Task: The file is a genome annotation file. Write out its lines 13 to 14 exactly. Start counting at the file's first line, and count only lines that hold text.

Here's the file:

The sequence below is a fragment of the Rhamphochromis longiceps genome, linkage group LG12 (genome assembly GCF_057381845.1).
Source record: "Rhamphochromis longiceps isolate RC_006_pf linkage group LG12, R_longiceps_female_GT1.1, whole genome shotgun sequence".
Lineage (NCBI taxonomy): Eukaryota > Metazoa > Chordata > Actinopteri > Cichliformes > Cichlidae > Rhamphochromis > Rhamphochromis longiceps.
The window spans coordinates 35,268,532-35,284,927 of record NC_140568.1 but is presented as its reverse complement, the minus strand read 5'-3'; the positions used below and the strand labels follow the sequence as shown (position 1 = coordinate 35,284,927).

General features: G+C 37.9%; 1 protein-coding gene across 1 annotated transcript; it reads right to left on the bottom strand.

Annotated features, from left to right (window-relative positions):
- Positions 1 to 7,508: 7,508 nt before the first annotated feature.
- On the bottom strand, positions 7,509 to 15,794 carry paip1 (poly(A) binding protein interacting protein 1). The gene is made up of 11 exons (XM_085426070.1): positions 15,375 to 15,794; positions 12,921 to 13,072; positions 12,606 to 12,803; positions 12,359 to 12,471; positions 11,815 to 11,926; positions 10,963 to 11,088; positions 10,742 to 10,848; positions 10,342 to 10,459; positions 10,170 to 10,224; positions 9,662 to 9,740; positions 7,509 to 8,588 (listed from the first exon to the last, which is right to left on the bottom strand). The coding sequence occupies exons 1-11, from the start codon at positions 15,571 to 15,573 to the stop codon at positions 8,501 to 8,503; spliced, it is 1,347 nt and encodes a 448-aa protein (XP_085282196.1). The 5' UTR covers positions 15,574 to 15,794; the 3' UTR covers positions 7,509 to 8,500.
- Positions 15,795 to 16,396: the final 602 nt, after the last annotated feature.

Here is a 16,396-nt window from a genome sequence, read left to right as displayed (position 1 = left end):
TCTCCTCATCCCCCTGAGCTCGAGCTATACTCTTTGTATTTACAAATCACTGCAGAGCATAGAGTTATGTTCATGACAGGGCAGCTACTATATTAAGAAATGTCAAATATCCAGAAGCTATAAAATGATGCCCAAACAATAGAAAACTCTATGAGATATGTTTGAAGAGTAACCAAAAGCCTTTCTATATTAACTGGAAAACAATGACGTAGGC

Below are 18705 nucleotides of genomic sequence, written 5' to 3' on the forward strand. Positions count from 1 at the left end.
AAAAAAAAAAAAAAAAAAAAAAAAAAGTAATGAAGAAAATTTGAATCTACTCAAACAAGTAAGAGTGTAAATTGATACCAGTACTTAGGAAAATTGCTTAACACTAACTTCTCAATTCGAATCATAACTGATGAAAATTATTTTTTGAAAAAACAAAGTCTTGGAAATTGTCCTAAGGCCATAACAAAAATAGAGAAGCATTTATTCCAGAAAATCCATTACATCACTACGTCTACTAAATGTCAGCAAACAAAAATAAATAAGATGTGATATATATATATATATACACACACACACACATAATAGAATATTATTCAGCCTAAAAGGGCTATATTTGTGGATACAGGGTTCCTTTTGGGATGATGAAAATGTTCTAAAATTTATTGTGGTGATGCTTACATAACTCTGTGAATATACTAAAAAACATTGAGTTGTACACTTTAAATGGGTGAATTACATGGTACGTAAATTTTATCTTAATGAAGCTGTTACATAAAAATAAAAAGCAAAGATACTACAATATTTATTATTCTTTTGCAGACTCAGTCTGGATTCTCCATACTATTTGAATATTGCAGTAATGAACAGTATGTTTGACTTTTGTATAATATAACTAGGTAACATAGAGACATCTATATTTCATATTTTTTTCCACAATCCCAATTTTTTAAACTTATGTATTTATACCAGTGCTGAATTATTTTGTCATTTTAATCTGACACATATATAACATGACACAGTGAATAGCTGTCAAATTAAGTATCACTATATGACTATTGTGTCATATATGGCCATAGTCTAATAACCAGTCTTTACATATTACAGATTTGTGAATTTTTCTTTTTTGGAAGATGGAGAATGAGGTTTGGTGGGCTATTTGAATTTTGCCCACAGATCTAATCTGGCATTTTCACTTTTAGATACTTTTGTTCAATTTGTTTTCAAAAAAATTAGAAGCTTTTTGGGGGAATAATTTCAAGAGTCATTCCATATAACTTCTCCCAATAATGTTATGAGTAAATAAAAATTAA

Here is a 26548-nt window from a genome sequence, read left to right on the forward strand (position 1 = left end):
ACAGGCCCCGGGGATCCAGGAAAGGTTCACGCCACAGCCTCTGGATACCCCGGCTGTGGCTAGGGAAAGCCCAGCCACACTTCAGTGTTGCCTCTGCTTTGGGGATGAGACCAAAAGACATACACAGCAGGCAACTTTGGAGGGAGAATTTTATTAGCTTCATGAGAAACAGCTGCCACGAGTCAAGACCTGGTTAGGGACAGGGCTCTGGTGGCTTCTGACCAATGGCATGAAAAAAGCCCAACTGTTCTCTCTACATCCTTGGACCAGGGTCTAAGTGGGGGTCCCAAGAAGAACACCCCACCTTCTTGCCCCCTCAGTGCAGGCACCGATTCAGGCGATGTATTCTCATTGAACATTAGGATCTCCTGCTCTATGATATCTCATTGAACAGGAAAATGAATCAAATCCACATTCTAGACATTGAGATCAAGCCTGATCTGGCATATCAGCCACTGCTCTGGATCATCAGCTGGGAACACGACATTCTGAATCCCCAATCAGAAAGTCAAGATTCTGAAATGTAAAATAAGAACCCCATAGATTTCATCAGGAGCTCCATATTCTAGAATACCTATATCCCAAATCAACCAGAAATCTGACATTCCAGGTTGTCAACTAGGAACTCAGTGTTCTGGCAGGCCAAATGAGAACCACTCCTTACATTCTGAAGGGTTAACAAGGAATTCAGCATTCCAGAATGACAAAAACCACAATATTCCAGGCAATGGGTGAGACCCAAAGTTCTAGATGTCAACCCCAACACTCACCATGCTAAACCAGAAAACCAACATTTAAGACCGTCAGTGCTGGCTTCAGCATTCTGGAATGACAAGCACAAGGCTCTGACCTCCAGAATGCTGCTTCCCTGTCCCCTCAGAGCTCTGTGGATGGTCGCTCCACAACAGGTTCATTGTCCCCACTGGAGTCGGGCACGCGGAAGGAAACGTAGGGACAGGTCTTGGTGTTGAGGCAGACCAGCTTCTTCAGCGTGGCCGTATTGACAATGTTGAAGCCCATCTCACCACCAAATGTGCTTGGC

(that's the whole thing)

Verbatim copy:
AAAAAAAAAAAAAAAAAAAAAAAAAAGTAATGAAGAAAATTTGAATCTACTCAAACAAGTAAGAGTGTAAATTGATACCAGTACTTAGGAAAATTGCTTAACACTAACTTCTCAATTCGAATCATAACTGATGAAAATTATTTTTTGAAAAAACAAAGTCTTGGAAATTGTCCTAAGGCCATAACAAAAATAGAGAAGCATTTATTCCAGAAAATCCATTACATCACTACGTCTACTAAATGTCAGCAAACAAAAATAAATAAGATGTGATATATATATATATATACACACACACACACATAATAGAATATTATTCAGCCTAAAAGGGCTATATTTGTGGATACAGGGTTCCTTTTGGGATGATGAAAATGTTCTAAAATTTATTGTGGTGATGCTTACATAACTCTGTGAATATACTAAAAAACATTGAGTTGTACACTTTAAATGGGTGAATTACATGGTACGTAAATTTTATCTTAATGAAGCTGTTACATAAAAATAAAAAGCAAAGATACTACAATATTTATTATTCTTTTGCAGACTCAGTCTGGATTCTCCATACTATTTGAATATTGCAGTAATGAACAGTATGTTTGACTTTTGTATAATATAACTAGGTAACATAGAGACATCTATATTTCATATTTTTTTCCACAATCCCAATTTTTTAAACTTATGTATTTATACCAGTGCTGAATTATTTTGTCATTTTAATCTGACACATATATAACATGACACAGTGAATAGCTGTCAAATTAAGTATCACTATATGACTATTGTGTCATATATGGCCATAGTCTAATAACCAGTCTTTACATATTACAGATTTGTGAATTTTTCTTTTTTGGAAGATGGAGAATGAGGTTTGGTGGGCTATTTGAATTTTGCCCACAGATCTAATCTGGCATTTTCACTTTTAGATACTTTTGTTCAATTTGTTTTCAAAAAAATTAGAAGCTTTTTGGGGGAATAATTTCAAGAGTCATTCCATATAACTTCTCCCAATAATGTTATGAGTAAATAAAAATTAA

Here is a 26548-nt window from a genome sequence, read left to right on the forward strand (position 1 = left end):